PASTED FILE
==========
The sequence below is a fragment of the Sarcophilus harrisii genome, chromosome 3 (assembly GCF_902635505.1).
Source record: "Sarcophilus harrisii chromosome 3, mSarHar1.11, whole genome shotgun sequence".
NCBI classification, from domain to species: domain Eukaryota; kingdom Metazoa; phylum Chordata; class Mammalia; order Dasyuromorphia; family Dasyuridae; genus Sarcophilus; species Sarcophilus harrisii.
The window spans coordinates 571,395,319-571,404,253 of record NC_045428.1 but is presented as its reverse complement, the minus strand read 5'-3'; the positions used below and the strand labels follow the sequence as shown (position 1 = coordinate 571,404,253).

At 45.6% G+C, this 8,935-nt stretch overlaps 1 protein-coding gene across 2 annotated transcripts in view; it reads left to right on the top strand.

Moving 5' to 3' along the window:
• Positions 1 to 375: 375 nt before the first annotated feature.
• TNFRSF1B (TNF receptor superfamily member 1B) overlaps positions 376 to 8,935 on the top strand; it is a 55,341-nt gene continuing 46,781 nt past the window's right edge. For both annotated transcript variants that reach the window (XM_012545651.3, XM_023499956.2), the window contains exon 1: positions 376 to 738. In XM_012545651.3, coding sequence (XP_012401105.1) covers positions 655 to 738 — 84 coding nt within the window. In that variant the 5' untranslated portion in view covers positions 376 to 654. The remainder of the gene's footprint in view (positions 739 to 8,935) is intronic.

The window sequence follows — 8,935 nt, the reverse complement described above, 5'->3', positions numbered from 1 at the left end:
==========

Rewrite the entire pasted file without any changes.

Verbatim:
The sequence below is a fragment of the Sarcophilus harrisii genome, chromosome 3 (assembly GCF_902635505.1).
Source record: "Sarcophilus harrisii chromosome 3, mSarHar1.11, whole genome shotgun sequence".
NCBI classification, from domain to species: domain Eukaryota; kingdom Metazoa; phylum Chordata; class Mammalia; order Dasyuromorphia; family Dasyuridae; genus Sarcophilus; species Sarcophilus harrisii.
The window spans coordinates 571,395,319-571,404,253 of record NC_045428.1 but is presented as its reverse complement, the minus strand read 5'-3'; the positions used below and the strand labels follow the sequence as shown (position 1 = coordinate 571,404,253).

At 45.6% G+C, this 8,935-nt stretch overlaps 1 protein-coding gene across 2 annotated transcripts in view; it reads left to right on the top strand.

Moving 5' to 3' along the window:
• Positions 1 to 375: 375 nt before the first annotated feature.
• TNFRSF1B (TNF receptor superfamily member 1B) overlaps positions 376 to 8,935 on the top strand; it is a 55,341-nt gene continuing 46,781 nt past the window's right edge. For both annotated transcript variants that reach the window (XM_012545651.3, XM_023499956.2), the window contains exon 1: positions 376 to 738. In XM_012545651.3, coding sequence (XP_012401105.1) covers positions 655 to 738 — 84 coding nt within the window. In that variant the 5' untranslated portion in view covers positions 376 to 654. The remainder of the gene's footprint in view (positions 739 to 8,935) is intronic.

The window sequence follows — 8,935 nt, the reverse complement described above, 5'->3', positions numbered from 1 at the left end: